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Favorite apple varieties?

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LostHighway

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Since we're in prime apple season I'm curious as to other members favorites? I love the now ubiquitous Honeycrisp but I also enjoy the following:
Fostbite aka MN 447 This is an old (1930s) U of M variety. It just had an number rather than a name for decades because the U thought it was too divergent from conventional apple flavors to succeed commercially. It has a very distinctive caramelized sugar/molasses flavor but the flavor profile is much more complex than just that dominant note. Fedco and Fedco customers in Maine, and John Bunker specifically, deserve credit for pushing it into commercial release.
Wickson This is a small (larger crab apple size) apple with a complex, huge taste, both quite acidic/tart and very sweet. It is also a very handsome apple usually a very bright red.
Black Oxford A Maine heirloom variety from the late 18th C. Like Honeycrisp it is a long keeping apple. It is suitable for both pies and fresh eating.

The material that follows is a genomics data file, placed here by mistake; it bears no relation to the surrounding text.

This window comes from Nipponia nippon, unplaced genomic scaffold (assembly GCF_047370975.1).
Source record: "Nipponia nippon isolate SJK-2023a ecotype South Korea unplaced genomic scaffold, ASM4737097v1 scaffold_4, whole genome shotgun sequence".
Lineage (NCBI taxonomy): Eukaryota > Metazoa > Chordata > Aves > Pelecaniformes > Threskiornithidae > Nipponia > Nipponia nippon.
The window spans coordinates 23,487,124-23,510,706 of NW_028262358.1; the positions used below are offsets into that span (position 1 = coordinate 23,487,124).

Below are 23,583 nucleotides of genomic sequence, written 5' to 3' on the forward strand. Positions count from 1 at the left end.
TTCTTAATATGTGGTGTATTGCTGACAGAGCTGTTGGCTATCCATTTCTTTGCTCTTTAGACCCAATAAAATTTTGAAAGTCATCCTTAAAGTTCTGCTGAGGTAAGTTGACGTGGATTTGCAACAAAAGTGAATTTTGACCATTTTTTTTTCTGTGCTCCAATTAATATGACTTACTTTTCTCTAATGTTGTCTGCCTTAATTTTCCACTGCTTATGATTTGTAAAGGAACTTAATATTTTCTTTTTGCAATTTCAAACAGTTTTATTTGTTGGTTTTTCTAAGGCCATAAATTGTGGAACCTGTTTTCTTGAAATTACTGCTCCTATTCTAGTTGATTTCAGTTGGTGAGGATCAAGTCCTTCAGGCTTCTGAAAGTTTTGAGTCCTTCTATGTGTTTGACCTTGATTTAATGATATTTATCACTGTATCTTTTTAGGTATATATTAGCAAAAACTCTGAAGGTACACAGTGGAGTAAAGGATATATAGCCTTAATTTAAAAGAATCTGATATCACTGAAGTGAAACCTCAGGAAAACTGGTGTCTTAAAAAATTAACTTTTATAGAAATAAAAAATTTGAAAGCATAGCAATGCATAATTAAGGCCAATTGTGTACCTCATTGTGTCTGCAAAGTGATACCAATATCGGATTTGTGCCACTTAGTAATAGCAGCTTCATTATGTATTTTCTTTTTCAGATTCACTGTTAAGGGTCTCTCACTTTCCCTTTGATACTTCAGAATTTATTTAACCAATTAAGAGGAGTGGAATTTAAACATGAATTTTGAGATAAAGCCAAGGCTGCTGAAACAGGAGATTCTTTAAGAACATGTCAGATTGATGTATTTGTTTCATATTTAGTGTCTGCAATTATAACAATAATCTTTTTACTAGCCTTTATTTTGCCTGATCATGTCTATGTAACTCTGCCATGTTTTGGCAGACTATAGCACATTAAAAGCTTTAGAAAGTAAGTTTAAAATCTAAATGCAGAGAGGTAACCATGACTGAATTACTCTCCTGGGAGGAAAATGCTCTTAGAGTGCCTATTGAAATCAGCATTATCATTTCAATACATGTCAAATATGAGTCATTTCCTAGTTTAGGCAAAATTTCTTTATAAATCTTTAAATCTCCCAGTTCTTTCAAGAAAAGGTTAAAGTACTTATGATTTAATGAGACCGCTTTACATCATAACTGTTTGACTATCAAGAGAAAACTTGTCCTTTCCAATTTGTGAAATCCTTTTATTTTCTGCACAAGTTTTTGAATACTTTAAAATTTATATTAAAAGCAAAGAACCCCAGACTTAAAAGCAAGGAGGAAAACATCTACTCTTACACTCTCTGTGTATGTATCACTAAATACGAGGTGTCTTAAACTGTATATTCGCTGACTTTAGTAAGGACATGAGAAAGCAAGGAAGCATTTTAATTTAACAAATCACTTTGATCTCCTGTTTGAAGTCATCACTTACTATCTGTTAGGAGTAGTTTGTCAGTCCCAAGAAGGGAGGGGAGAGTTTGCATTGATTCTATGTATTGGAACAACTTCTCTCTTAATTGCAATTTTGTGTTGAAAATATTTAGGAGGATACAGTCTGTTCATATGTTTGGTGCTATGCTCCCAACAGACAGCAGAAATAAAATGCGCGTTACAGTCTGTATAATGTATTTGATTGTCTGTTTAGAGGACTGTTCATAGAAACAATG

I also tend to like most of the russet apple varieties such as Hudson's Golden Gem, Roxbury Russet, Ashmead's Kernel, Egremont Russet, etc. Great fresh eating apples and also great for hard cider.
 

McMan

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It's clear you know more about apples than I do :)
But here's an interesting tidbit of colonial apple history
 

AT5760

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Macoun. This is the first year in about a decade that I wasn't able to pick a ton at my favorite orchard in southern Maine. I second @McMan, your apple knowledge definitely outpaces mine.
 

Crobert

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If I had to pick one favorite, it would be Akane; growing up we had a tree in the yard, so this one has nostalgic value in addition to eating characteristics I prefer. To me, it's the quintessential early autumn apple. More recently I've also enjoyed Gravenstein for it's tart flavor. I generally tend to prefer apples with higher acidity, but Orin is a notable exception; they have a good crisp texture and a really unique flavor. I think of them as having an almost asian pear-like quality, though still with a distinctly apple flavor.
@LostHighway I've never had Black Oxfords before, but they look gorgeous!
 

The Edge

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My apple knowledge is quite low, but from what we can get where I am, I like Pink Ladies. Though, for cooking, I'm partial to Grannysmith apples for cooking, as we had a tree in Vegas when I was growing up. My wife's family loves yellow transparent for making apple pies, though their tree died years ago, and the one that was planted a few years ago isn't putting out tons of apples yet.